Home / Photography / Groundbreaking Images of a Comet’s Surface Taken by Rosetta’s Philae Probe

Groundbreaking Images of a Comet’s Surface Taken by Rosetta’s Philae Probe

On November 12, 2014, history was made as the European Space Agency’s Philae probe successfully touched down on the surface of Comet 67P/Churyumov–Gerasimenko, achieving the very first controlled landing on a comet. For more than a decade, Philae’s mothership, the Rosetta spacecraft, has been following the comet around the sun and on its journey throughout the inner solar system in an effort to complete the most detailed study of a comet ever attempted.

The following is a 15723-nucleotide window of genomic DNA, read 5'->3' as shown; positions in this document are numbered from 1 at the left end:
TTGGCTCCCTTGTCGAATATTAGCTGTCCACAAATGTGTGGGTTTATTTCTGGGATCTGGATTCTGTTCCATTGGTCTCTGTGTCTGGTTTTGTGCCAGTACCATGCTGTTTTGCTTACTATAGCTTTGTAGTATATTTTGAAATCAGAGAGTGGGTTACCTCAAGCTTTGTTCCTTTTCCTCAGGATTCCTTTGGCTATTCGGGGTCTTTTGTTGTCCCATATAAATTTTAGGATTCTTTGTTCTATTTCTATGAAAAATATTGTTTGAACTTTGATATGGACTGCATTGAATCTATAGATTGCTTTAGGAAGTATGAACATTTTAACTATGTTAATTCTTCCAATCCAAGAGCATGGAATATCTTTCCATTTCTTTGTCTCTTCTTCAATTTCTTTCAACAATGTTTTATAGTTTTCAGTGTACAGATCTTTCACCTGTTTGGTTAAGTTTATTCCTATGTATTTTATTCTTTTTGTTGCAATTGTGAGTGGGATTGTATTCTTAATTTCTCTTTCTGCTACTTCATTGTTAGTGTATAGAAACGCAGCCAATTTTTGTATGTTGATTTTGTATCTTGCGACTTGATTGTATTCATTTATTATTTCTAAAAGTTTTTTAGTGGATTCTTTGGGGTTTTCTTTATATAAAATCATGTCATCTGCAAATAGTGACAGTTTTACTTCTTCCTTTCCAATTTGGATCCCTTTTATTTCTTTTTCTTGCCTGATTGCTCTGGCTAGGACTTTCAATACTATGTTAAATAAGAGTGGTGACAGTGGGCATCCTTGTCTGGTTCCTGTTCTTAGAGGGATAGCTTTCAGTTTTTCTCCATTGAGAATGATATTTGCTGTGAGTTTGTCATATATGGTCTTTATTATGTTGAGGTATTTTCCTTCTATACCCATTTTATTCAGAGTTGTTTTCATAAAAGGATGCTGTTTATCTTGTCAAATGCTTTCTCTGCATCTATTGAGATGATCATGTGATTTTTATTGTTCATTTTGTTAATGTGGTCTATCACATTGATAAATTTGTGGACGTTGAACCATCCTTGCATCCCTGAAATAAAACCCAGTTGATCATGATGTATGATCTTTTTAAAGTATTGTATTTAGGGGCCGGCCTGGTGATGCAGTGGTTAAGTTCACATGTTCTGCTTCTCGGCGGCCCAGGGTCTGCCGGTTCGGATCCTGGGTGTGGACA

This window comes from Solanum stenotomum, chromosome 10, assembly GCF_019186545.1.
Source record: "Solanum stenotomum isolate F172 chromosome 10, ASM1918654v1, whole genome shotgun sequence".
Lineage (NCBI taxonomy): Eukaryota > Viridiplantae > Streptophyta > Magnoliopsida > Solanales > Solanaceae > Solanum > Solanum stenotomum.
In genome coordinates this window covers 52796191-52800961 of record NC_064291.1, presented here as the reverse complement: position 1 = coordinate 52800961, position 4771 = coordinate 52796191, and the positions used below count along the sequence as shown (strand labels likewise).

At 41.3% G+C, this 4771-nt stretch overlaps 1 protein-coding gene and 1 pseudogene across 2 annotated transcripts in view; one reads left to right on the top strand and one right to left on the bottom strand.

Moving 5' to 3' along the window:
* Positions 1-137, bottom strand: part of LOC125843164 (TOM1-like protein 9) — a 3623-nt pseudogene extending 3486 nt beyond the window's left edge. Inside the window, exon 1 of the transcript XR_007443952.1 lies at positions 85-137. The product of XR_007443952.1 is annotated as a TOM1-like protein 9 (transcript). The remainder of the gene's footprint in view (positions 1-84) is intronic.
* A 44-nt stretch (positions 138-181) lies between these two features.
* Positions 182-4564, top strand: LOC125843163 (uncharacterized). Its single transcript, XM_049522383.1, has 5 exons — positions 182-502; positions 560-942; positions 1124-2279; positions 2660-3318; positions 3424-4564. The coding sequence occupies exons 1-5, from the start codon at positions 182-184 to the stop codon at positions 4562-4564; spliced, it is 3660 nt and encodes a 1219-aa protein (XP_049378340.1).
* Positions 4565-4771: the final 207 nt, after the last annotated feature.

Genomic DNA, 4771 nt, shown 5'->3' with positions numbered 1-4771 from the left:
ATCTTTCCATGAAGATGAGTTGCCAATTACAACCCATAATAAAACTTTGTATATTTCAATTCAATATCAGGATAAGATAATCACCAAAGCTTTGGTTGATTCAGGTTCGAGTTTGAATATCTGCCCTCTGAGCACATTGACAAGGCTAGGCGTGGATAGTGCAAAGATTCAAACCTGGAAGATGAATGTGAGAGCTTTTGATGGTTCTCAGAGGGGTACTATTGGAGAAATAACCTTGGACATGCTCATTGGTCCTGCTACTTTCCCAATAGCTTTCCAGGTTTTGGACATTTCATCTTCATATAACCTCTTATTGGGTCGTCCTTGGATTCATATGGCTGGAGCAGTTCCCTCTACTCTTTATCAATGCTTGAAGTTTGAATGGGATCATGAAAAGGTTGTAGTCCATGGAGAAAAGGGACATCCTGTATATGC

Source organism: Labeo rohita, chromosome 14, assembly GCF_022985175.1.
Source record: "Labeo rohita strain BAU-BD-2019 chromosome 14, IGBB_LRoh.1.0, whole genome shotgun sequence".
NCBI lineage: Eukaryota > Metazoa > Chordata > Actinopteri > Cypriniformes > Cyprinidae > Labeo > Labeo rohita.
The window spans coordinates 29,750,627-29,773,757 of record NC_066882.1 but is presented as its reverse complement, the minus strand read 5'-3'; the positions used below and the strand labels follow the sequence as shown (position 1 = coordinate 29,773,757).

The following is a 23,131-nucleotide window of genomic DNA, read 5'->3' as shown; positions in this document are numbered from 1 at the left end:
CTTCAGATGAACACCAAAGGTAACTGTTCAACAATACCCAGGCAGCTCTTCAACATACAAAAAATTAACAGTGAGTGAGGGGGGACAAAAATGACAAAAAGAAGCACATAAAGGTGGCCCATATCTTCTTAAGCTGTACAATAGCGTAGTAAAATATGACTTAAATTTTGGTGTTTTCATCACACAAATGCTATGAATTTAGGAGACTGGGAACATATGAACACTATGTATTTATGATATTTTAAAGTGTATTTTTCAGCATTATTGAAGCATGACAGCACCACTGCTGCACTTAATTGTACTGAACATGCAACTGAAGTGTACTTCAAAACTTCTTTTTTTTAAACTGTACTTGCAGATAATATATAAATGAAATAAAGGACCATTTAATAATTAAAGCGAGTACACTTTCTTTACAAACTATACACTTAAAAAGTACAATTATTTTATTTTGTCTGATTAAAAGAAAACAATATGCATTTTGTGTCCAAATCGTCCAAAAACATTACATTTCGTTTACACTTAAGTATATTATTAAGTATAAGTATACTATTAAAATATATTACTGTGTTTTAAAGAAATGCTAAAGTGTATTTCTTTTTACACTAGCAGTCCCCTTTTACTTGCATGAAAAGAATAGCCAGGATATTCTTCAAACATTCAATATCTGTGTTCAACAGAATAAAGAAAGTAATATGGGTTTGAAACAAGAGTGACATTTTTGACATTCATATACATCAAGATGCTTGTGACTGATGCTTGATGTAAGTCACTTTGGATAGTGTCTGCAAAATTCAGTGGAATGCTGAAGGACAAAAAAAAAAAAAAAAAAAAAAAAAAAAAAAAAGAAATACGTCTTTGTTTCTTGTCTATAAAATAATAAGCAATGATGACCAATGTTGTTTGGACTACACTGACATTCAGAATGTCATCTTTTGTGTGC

The probe has been relaying panoramic images of its surroundings back to Earth since it landed, providing a glimpse of the mysterious surface of Comet 67P. The images reveal a dark, barren landscape filled with towering cliffs, dry dunes, and rocky terrain. While Rosetta continues on its journey, Philae will remain on the comet, analyzing the composition of the surface and sending data back to Earth to provide us with a clearer picture of unknown territory in the vast expanse of space.

For some perspective, here’s Matt Wang‘s depiction of what Comet 67P would look like compared to the size of Los Angeles, rendered to scale. According to the European Space Agency, the comet is about as tall as Mt. Fuji!

European Space Agency on Flickr
via [Flickr Blog], [22 Words]

Want to become a My Modern Met Member?

Find out how by becoming a Patron. Check out the exclusive rewards, here.

Sponsored Content